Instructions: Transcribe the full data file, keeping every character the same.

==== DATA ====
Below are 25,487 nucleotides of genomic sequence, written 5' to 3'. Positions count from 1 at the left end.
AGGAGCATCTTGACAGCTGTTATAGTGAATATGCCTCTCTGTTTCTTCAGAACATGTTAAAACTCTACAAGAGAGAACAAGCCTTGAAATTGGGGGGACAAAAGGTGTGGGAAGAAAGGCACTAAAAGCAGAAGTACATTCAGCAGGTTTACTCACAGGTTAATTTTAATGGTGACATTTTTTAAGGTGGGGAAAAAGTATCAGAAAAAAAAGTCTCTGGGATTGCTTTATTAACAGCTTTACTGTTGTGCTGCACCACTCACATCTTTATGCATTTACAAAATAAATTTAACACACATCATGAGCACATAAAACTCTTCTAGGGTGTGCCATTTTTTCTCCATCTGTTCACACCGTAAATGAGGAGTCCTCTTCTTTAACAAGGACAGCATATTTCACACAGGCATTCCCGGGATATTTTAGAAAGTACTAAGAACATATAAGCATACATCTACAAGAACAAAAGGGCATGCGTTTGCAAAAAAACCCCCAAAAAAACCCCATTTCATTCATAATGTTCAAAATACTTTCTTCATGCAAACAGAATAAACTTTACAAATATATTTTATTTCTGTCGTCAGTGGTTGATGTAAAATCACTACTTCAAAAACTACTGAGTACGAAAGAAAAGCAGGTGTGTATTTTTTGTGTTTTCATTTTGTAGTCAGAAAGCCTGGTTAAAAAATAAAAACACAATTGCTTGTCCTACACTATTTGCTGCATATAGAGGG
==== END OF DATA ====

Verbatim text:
Below are 25,487 nucleotides of genomic sequence, written 5' to 3'. Positions count from 1 at the left end.
AGGAGCATCTTGACAGCTGTTATAGTGAATATGCCTCTCTGTTTCTTCAGAACATGTTAAAACTCTACAAGAGAGAACAAGCCTTGAAATTGGGGGGACAAAAGGTGTGGGAAGAAAGGCACTAAAAGCAGAAGTACATTCAGCAGGTTTACTCACAGGTTAATTTTAATGGTGACATTTTTTAAGGTGGGGAAAAAGTATCAGAAAAAAAAGTCTCTGGGATTGCTTTATTAACAGCTTTACTGTTGTGCTGCACCACTCACATCTTTATGCATTTACAAAATAAATTTAACACACATCATGAGCACATAAAACTCTTCTAGGGTGTGCCATTTTTTCTCCATCTGTTCACACCGTAAATGAGGAGTCCTCTTCTTTAACAAGGACAGCATATTTCACACAGGCATTCCCGGGATATTTTAGAAAGTACTAAGAACATATAAGCATACATCTACAAGAACAAAAGGGCATGCGTTTGCAAAAAAACCCCCAAAAAAACCCCATTTCATTCATAATGTTCAAAATACTTTCTTCATGCAAACAGAATAAACTTTACAAATATATTTTATTTCTGTCGTCAGTGGTTGATGTAAAATCACTACTTCAAAAACTACTGAGTACGAAAGAAAAGCAGGTGTGTATTTTTTGTGTTTTCATTTTGTAGTCAGAAAGCCTGGTTAAAAAATAAAAACACAATTGCTTGTCCTACACTATTTGCTGCATATAGAGGG